Report: State of CX Metrics, 2011

We just published a new Temkin Group report, State of CX Metrics, 2011. Here’s the executive summary:

Companies know that it’s important to use customer experience (CX) metrics and many are already getting value from those efforts. To understand what companies are doing in this area, we surveyed more than 200 large organizations. Companies use a wide range of different metrics with varied results. They track customer service, satisfaction, and phone experiences fairly well. On the other hand, they’re not very effective at measuring customers across the lifecycle, the emotional response of customers, or cross-channel interactions. When it comes to how they run their businesses, companies haven’t integrated CX metrics into their decision making or operational processes. In only 41% of firms, for instance, do execs look at CX metrics more frequently than once per quarter. Using Temkin Group’s four-question assessment, we found that only 10% of firms have good CX metrics programs, and they deliver better customer experience.

Download report for $195

The research examines metrics within the context of an overall CX metrics program. Here are a few of the areas that are covered in the report:

  • What metrics companies use (e.g., 84% use satisfaction and 76% use likely to recommend)
  • Effectiveness at measuring different elements of the experience (e.g., 60% are effective at measuring customer service, 39% are effective at measuring new customers, 25% are effective at measuring emotional responses, and 24% are effective at measuring cross-channel interactions)
  • Effectiveness of certain activities (e.g., 52% are good at collecting and communicating CX metrics and 19% are good at making trade-offs between financial and CX metrics)
  • Executive use of CX metrics  (e.g., 59% execs review CX metrics once per quarter or even less frequently)
  • Key obstacles (e,g., limited visibility of CX metrics and lack of taking action are the top issues)

In addition, we introduced a simple self-assessment to help companies examine their CX metrics programs:

Here are the results from the 210 large companies that completed the assessment:

Here’s an excerpt and a figure from the final section of the report:

Companies need to identify the interactions that have the largest impact on customer perceptions that drive the most changes in their attitudes that generate the behaviors that support the business and brand strategy. CX metrics should focus on the key items in each of these areas.

Download report for $195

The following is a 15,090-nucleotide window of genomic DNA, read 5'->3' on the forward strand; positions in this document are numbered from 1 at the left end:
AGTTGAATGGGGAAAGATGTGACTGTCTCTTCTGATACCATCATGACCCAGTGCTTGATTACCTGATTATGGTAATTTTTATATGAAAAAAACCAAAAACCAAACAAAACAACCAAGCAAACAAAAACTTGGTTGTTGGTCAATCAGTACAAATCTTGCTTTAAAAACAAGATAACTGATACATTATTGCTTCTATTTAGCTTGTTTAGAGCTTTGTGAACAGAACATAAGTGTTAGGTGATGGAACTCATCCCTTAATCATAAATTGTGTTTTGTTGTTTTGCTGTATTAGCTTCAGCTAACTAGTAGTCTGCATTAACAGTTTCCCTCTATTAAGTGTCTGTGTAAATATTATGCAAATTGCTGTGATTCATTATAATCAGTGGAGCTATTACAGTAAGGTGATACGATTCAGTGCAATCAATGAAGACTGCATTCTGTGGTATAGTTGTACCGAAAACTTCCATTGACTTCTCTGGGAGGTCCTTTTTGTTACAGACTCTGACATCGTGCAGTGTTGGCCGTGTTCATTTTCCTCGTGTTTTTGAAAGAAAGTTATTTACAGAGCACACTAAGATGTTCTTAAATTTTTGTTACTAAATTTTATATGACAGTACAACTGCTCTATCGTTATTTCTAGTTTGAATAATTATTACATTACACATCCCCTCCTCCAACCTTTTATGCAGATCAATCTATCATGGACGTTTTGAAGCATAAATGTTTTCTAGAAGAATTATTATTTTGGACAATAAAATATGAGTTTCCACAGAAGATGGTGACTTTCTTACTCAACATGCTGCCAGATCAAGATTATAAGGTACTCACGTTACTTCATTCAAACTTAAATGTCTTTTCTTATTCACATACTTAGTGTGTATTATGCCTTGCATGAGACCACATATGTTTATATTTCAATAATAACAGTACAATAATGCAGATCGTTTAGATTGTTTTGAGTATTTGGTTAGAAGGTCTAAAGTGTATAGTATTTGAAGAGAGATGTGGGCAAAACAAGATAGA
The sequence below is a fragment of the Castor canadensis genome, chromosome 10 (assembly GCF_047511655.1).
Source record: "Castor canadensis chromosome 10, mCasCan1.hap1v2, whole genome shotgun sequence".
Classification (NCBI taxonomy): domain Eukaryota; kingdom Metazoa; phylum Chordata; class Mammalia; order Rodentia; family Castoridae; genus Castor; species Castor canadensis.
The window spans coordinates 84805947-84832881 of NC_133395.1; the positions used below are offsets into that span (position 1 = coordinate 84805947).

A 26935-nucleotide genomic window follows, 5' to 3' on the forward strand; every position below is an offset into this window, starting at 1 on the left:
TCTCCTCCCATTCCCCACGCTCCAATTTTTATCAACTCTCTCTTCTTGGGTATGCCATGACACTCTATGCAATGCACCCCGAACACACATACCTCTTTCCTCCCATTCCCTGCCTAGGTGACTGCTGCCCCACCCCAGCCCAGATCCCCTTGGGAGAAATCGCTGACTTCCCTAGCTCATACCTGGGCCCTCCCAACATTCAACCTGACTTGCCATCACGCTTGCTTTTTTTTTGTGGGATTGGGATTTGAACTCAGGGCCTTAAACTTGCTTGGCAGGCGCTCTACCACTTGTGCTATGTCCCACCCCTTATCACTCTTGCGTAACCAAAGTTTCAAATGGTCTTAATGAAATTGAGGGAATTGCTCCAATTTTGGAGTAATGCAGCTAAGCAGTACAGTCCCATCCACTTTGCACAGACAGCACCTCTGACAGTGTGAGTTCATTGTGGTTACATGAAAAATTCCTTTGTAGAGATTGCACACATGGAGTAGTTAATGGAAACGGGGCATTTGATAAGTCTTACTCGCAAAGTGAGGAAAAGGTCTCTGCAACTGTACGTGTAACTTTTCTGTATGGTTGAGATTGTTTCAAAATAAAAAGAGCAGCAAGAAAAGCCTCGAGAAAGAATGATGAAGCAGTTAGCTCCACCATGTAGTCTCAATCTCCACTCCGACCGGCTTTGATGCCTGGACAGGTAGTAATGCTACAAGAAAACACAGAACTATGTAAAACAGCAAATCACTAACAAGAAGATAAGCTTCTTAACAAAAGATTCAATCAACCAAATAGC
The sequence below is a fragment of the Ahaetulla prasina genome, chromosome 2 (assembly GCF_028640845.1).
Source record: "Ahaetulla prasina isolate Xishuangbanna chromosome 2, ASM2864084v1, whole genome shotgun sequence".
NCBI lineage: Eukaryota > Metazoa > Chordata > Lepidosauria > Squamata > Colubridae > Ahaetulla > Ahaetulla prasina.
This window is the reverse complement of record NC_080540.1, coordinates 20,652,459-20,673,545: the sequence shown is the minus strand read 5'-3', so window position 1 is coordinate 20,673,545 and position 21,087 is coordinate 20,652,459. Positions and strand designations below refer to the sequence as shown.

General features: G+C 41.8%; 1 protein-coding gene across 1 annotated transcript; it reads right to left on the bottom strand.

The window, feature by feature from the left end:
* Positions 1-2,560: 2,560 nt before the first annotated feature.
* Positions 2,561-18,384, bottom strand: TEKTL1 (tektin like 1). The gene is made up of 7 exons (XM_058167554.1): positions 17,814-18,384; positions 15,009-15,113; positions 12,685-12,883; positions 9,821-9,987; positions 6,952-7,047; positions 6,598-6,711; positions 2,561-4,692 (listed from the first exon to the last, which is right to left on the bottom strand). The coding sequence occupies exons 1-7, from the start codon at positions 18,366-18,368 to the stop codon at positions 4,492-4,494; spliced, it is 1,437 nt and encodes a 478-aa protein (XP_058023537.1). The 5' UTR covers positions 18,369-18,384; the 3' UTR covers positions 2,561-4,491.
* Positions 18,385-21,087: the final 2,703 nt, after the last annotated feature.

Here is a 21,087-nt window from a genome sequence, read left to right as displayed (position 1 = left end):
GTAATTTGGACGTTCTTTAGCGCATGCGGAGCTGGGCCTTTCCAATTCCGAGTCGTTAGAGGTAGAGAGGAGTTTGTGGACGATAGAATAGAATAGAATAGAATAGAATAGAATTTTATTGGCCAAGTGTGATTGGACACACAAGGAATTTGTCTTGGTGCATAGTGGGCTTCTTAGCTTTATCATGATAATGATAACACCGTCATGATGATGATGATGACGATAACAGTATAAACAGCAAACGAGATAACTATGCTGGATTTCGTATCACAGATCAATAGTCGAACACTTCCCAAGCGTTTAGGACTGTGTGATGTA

The bottom line: Make sure customers are fully represented in how you run your business

About Bruce Temkin
I am a customer experience transformist, helping large organizations improve business results by changing how they deal with customers. As part of this focus, I examine strategy, marketing, interaction design, customer service, and leadership practices. I am also a fanatical student of business, so this blog provides an outlet for sharing insights from my ongoing educational journey. Simply put, I am passionate about spotting emerging best practices and helping companies master them. And, as many people know, I love to speak about these topics in almost any forum. My “title” is Managing Partner of the Temkin Group, a customer experience research and consulting firm that helps organizations become more customer-centric. Our goal is simple: accelerate the path to delighting customers. I am also the co-founder and chair of the Customer Experience Professionals Association (CXPA.org), a non-profit organization dedicated to the success of CX professionals.

2 Responses to Report: State of CX Metrics, 2011

  1. This research is interesting. It seems in all facets of business the road to failure (or at least stagnation) is paved with companies with great plans but poor execution. Customer experience it seems is no exception.

  2. Thanks for sharing the Temkin Customer Experience Metrics Assessment. This seems like a very useful tool to quickly gauge the integration of customer experience management across all divisions of a company. One issue that I have with Question 1 is that most divisions within large companies report up to a hundred metrics in their reports, but oft times the only metrics that are actionable within the division are those that are included in the KPIs or are metrics that contribute to a given KPI for the division. Your quick assessment could avoid false positive results for the consistency category by asking companies how many divisions of their company target a customer experience management metric as one of their KPIs.

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